I, we, bake sourdough. We have the household recipe and take turns making it, 2 - 2 pound loaves at a time; freeze one and use one until both gone and the next baker takes over. They are a part whole wheat bread. I also made a white bread, 100% all purpose flour to see if the recipe would work. That recipe is for hand formed loaves on a baking sheet, which I figure can also be used for baguettes, buns, and rolls. All this is by way of saying that I'm not that intrigued by the following article, I'm very happy with our daily bread (and my pizza crust too, thank you), but know that it takes all types and besides, I'm always looking for a better foccacia recipe. At any rate, The Guardian tells us tht there are at least 10 "easy" breads, Forget Sourdough! How to Make 10 of the World’s Easiest Breads https://getpocket.com/explore/item/forget-sourdough-how-to-make-10-of-th... . The actual receipes are accessed via in line links. Enjoy.

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Like Birds, or Art?
Audobon's Birds of America art released as free, high-res downloads for printing (sic) The downloads are here: https://www.audubon.org/birds-of-america Enjoy

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be well and have a good one.

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It's an open thread, so have at it. The floor is yours
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Lookout's picture

Finally a break from rain today. Plan to touch up the roads because I still have my box scrape on the tractor, and then swapping out to the mower to begin taming the jungle. Always something.

In MA, Markey managed to beat Kennedy, but Morse lost to Neal...guess the smears worked. I like Cornel's description of US elections...we have a choice of a disastrous neoliberal or a catastrophic neofascist....the devil or the deep blue sea.

A choice between two evils. A term dating back to the early seventeenth century, it referred not to the devil of hellfire and brimstone but to a seam around a ship’s hull near the waterline. A sailor attempting to caulk this seam in heavy seas was in danger of falling overboard and drowning. The term was used figuratively—to mean any dilemma in which one faced danger—from that time on. It became a cliché about the middle of the eighteenth century.

Poor hispanics really suffer from cops stealing their money especially the undocumented. I always carry and use cash, but only carry $200 or so. Some of these immigrants have no bank account and carry their wad all the time.

Zinn is an important read IMO. And have loved Audubon since my youth with his prints around my grandmothers house. I still have her big book of prints. Went to the Audubon house in key west and saw several (large) originals. Nice they are available to all.

Well y'all have a great day!

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9 users have voted.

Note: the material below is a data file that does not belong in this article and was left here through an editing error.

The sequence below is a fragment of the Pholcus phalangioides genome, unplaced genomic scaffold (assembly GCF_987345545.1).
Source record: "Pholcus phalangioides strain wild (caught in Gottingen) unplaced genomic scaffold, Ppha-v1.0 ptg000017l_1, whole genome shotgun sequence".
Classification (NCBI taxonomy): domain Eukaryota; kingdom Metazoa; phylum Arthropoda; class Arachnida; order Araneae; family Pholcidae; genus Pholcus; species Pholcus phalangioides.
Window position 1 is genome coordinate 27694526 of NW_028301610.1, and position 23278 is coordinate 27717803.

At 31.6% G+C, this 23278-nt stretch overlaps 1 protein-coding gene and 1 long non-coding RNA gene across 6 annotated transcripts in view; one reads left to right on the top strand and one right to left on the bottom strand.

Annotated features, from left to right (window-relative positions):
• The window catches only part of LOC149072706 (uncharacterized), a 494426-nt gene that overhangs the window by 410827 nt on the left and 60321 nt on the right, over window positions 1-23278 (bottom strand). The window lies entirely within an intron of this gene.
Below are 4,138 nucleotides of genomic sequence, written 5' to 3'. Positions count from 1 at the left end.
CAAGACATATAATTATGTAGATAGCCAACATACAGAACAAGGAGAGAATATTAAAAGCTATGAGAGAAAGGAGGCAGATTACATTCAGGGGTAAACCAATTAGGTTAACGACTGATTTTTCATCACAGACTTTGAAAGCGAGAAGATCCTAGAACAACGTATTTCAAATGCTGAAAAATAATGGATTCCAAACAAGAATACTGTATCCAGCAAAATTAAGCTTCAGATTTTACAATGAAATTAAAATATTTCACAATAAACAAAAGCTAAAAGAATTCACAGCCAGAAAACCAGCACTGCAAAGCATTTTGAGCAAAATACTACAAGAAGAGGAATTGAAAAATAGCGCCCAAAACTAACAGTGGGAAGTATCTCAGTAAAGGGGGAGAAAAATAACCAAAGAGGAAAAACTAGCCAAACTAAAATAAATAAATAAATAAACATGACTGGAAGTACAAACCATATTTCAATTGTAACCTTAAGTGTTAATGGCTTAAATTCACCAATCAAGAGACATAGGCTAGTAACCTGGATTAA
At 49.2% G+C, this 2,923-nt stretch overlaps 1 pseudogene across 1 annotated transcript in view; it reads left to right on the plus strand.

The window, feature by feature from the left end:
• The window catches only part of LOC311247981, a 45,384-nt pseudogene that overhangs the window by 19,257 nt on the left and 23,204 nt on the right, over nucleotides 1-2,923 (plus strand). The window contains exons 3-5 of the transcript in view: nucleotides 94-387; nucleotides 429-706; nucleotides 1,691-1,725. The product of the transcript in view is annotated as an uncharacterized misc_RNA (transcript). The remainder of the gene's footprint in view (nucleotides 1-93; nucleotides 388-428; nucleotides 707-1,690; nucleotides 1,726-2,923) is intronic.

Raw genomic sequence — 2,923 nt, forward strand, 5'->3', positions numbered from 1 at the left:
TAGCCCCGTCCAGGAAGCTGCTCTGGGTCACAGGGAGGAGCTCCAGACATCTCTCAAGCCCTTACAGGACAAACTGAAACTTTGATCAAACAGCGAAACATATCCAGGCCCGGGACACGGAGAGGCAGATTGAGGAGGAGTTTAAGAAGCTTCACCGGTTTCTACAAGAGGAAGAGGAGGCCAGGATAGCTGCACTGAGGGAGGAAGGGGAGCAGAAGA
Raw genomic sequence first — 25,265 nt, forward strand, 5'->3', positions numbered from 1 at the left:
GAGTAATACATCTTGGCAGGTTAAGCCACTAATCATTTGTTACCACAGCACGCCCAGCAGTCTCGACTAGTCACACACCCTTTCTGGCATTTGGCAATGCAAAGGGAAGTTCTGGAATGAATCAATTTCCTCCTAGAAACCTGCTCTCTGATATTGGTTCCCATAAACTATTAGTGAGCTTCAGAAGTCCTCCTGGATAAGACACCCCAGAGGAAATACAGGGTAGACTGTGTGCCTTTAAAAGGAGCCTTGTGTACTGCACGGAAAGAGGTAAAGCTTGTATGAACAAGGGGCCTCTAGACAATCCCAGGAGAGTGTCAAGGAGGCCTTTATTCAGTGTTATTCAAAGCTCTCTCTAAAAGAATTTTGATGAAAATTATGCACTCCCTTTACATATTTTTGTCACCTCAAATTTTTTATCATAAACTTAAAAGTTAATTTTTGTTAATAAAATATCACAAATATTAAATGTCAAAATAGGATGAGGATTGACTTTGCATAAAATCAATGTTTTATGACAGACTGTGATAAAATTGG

“Until justice rolls down like water and righteousness like a mighty stream.”

enhydra lutris's picture

@Lookout
road and the jungle, in your case. Thanks for the info regarding the devil and the deep blue sea, so to speak.I know what you mean about the plight of those who don't, for whatever reason, use banks. I don't always pay cash like you, but do like to have a couple of hundred on me at all times for contingencies. It's crazy to think that there as people, lots of people, who simply cannot do that.

We have the huge page format Audubon, a reprint, that somebody gave us as a present once upon a time.

be well and have a good one

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5 users have voted.

That, in its essence, is fascism--ownership of government by an individual, by a group, or by any other controlling private power. -- Franklin D. Roosevelt --

@Lookout
Plus a half dozen credit cards. They can be stopped and charges cancelled. Cash is "Gone with the Wind".

Grocery stores won't even give you cash for change any more. "Store credit vouchers."
I realize that it's different down there. I tried to pay for an $8,000 HVAC with a Chase Visa card. Contractor wanted cash or check. I had figured he wouldn't have wanted an out of state check. Wrong. he said he would have taken it. Quote "I would put a Mechanics lien on the house if it bounced."
After frantically trying to find a Citibank in Alabama (there isn't any, nor in Georgia) I asked why he wouldn't take a card. it was because of the 3% surcharge. I told him I was willing for him to charge 3% more if he would take my card. When he realized I wasn't kidding, he took the card gladly. He did a very good job and didn't hose the Yankee on the price. I'll deal with him again. I'll just remember to bring the checkbook. most people in Illinois won't take an out of state check unless the bank has a local branch. Citibank! One of the Seven Sisters!

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2 users have voted.

I've seen lots of changes. What doesn't change is people. Same old hairless apes.

mhagle's picture

It makes me think of my dad. "Pa" we called him. He used that term all the time. Smile

Here in my part of Texas, we are getting some much-needed rain. This summer has not been as dry as last, but lots of the local storms have missed us.

I have not written much here at c99 recently. I still lurk and love you guys. This is part of a plan to keep it light. Deleted my Facebook account and feel so much better! Watch fewer political videos. Viciously unsubscribed from volumes of email. Focus on family, neighbors, and animals. Goat herding has become one of my favorite activities. I just walk the 3 out to the meadow. Put my chair under a shade tree. Enjoy the beauty of nature. Fauna, birds, rabbits. Daughter, cats, dogs, and my neighbor friend join me sometimes. Discovered that these Nigerian Dwarf dairy goats love mesquite beans! Some days I gather them before herding.